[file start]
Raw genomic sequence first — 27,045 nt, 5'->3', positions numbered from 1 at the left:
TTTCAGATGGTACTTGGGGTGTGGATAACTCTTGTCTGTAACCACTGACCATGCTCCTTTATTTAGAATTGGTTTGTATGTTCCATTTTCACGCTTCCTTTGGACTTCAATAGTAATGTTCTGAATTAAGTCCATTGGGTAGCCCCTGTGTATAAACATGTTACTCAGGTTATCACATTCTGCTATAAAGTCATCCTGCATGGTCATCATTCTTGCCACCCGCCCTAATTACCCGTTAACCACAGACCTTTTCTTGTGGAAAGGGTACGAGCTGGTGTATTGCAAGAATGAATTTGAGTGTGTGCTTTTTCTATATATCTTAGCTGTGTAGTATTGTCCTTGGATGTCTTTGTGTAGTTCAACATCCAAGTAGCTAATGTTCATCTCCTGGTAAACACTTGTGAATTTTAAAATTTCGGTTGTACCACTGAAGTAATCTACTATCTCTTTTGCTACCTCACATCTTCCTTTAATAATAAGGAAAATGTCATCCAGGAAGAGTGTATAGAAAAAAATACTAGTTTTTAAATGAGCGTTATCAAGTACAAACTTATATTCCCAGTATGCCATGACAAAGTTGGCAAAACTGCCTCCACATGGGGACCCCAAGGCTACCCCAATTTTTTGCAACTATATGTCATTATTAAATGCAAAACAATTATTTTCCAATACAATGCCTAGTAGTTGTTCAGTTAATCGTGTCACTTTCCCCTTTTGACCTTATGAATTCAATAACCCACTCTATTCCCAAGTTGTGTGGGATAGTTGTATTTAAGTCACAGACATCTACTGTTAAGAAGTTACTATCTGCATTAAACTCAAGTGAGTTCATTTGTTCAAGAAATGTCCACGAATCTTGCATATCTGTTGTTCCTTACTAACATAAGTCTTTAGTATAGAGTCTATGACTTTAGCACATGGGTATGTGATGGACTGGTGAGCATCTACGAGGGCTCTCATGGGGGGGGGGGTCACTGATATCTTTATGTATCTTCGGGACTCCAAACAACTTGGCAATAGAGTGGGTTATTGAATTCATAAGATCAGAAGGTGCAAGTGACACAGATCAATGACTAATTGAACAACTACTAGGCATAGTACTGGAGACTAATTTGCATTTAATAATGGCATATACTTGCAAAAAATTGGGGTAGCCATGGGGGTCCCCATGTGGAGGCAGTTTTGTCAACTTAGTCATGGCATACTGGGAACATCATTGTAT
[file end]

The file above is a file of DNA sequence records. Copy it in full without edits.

Raw genomic sequence first — 27,045 nt, 5'->3', positions numbered from 1 at the left:
TTTCAGATGGTACTTGGGGTGTGGATAACTCTTGTCTGTAACCACTGACCATGCTCCTTTATTTAGAATTGGTTTGTATGTTCCATTTTCACGCTTCCTTTGGACTTCAATAGTAATGTTCTGAATTAAGTCCATTGGGTAGCCCCTGTGTATAAACATGTTACTCAGGTTATCACATTCTGCTATAAAGTCATCCTGCATGGTCATCATTCTTGCCACCCGCCCTAATTACCCGTTAACCACAGACCTTTTCTTGTGGAAAGGGTACGAGCTGGTGTATTGCAAGAATGAATTTGAGTGTGTGCTTTTTCTATATATCTTAGCTGTGTAGTATTGTCCTTGGATGTCTTTGTGTAGTTCAACATCCAAGTAGCTAATGTTCATCTCCTGGTAAACACTTGTGAATTTTAAAATTTCGGTTGTACCACTGAAGTAATCTACTATCTCTTTTGCTACCTCACATCTTCCTTTAATAATAAGGAAAATGTCATCCAGGAAGAGTGTATAGAAAAAAATACTAGTTTTTAAATGAGCGTTATCAAGTACAAACTTATATTCCCAGTATGCCATGACAAAGTTGGCAAAACTGCCTCCACATGGGGACCCCAAGGCTACCCCAATTTTTTGCAACTATATGTCATTATTAAATGCAAAACAATTATTTTCCAATACAATGCCTAGTAGTTGTTCAGTTAATCGTGTCACTTTCCCCTTTTGACCTTATGAATTCAATAACCCACTCTATTCCCAAGTTGTGTGGGATAGTTGTATTTAAGTCACAGACATCTACTGTTAAGAAGTTACTATCTGCATTAAACTCAAGTGAGTTCATTTGTTCAAGAAATGTCCACGAATCTTGCATATCTGTTGTTCCTTACTAACATAAGTCTTTAGTATAGAGTCTATGACTTTAGCACATGGGTATGTGATGGACTGGTGAGCATCTACGAGGGCTCTCATGGGGGGGGGGGTCACTGATATCTTTATGTATCTTCGGGACTCCAAACAACTTGGCAATAGAGTGGGTTATTGAATTCATAAGATCAGAAGGTGCAAGTGACACAGATCAATGACTAATTGAACAACTACTAGGCATAGTACTGGAGACTAATTTGCATTTAATAATGGCATATACTTGCAAAAAATTGGGGTAGCCATGGGGGTCCCCATGTGGAGGCAGTTTTGTCAACTTAGTCATGGCATACTGGGAACATCATTGTAT